Skip to navigationSkip to content
black mirror netflix
Netflix
Welcome aboard.
THE FUTURE IS BRIGHT

The best new “Black Mirror” episodes are a rom-com and a cheesy space opera

By Adam Epstein

Black Mirror has made its name depicting oppressively dark visions of our future in neat little 60-minute installments. The best moments of its genre-bending new season, however, come when Black Mirror lightens up.

By far the most ambitious episode of the season, and likely to be its biggest crowd pleaser, is ”USS Callister,” a feature-length Star Trek spoof starring Jesse Plemons as the preternaturally charismatic captain of a starship. Plemons is magnificent in the role, speaking every word with a hilarious air of hubris that’d make Captain Kirk jealous. He’s joined on the USS Callister by a crew of very intentional genre clichés: the vaguely “foreign” assistant, the geeky engineering officer, and, most importantly, the beautiful love interest, who inexplicably wears less clothing than everyone else.

“USS Callister” is wholly unlike anything the dystopian tech series has ever attempted, and the result is a surprisingly funny and effective trek into the final frontier. That’s about all I can divulge, as Netflix has requested that critics don’t give away any of the specific plot twists, but know that, despite the quirky genre turn, it’s still very much a Black Mirror episode.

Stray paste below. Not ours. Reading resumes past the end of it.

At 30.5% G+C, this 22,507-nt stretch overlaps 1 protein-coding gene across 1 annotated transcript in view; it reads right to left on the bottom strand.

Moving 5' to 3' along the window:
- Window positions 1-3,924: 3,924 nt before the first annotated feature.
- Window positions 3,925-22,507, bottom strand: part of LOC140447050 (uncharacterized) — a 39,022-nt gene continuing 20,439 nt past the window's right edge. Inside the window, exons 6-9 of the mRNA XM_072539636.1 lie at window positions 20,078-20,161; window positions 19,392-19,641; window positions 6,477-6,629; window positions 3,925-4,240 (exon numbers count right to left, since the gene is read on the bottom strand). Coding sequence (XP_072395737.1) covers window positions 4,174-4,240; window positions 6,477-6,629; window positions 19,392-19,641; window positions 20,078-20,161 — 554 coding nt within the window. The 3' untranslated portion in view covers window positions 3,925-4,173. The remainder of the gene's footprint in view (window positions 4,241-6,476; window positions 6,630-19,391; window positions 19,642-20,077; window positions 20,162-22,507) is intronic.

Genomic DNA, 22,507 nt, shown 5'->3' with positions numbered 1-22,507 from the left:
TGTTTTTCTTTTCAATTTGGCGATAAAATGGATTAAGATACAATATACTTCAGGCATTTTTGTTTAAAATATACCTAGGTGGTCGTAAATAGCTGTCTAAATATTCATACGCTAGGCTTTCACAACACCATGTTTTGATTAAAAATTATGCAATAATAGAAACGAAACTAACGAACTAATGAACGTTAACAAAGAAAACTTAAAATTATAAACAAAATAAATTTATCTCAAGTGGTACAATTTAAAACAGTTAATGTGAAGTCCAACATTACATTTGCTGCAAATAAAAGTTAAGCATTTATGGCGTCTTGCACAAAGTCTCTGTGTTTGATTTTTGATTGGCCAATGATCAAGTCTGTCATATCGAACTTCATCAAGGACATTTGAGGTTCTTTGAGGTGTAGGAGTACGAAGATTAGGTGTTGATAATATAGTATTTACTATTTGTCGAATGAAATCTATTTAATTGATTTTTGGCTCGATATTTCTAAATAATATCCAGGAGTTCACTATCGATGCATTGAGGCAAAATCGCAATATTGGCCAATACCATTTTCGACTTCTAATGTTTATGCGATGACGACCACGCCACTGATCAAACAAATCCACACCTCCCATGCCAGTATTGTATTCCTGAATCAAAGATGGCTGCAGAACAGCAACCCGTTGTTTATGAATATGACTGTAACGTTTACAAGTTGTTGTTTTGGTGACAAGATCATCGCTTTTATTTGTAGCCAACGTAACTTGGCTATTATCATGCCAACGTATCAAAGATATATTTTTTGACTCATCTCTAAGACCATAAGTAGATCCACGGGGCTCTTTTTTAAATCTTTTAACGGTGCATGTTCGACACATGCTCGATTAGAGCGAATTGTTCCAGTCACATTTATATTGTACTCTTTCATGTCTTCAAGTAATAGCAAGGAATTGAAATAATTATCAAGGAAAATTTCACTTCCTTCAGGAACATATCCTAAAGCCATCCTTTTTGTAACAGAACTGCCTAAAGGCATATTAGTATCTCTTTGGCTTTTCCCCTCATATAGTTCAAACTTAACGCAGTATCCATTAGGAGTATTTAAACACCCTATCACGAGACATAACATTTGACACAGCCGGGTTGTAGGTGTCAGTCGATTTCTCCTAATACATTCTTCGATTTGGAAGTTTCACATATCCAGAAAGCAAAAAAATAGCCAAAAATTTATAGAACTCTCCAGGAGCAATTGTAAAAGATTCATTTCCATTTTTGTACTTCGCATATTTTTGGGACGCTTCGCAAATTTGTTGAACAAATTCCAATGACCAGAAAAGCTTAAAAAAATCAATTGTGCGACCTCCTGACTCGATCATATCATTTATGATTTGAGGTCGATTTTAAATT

Netflix

The other highlight of the new batch of episodes is “Hang the DJ.” It’s essentially, “what would Match.com look like in a hundred years?” The episode follows two good-looking 20-somethings (Georgina Campbell and Joe Cole) who are paired up via a highly advanced dating system that brings its users one step closer to their mathematically perfect match with every partner. The episode’s trailer shows how the system’s faceless AI, or whatever it is, tells users exactly how long their relationships will last before they even begin. Fall in love with your match? Too bad, you only have a few hours together. Hate the person you’re linked with? Tough luck, you have to spend a year with him.

As a story mainly about a creepy futuristic technology, “Hang the DJ” is more recognizable as the Black Mirror we’re used to than “USS Callister” is. But, at heart, it’s really a romantic comedy, exploring the ups and downs, laughs and frustrations, ecstasies and despairs of dating. Think When Harry Met Sally, if Billy Crystal and Meg Ryan’s “chance encounters” were orchestrated by a computer. In topic and tone, “Hang the DJ” is evocative of “San Junipero,” the most moving and acclaimed episode of the previous Black Mirror season. I cried at the end of both.

A few of the other new episodes are deeply compelling, if not quite as memorable: “Metalhead,” a black-and-white mini horror movie directed with stylish precision by Hannibal‘s David Slade, and “Black Museum,” an anthology episode that tells the stories of three different technological artifacts housed in a tacky roadside stop somewhere in the American West. The remaining two episodes, “Arkangel” and “Crocodile,” are fine but largely forgettable paranoid tech thrillers.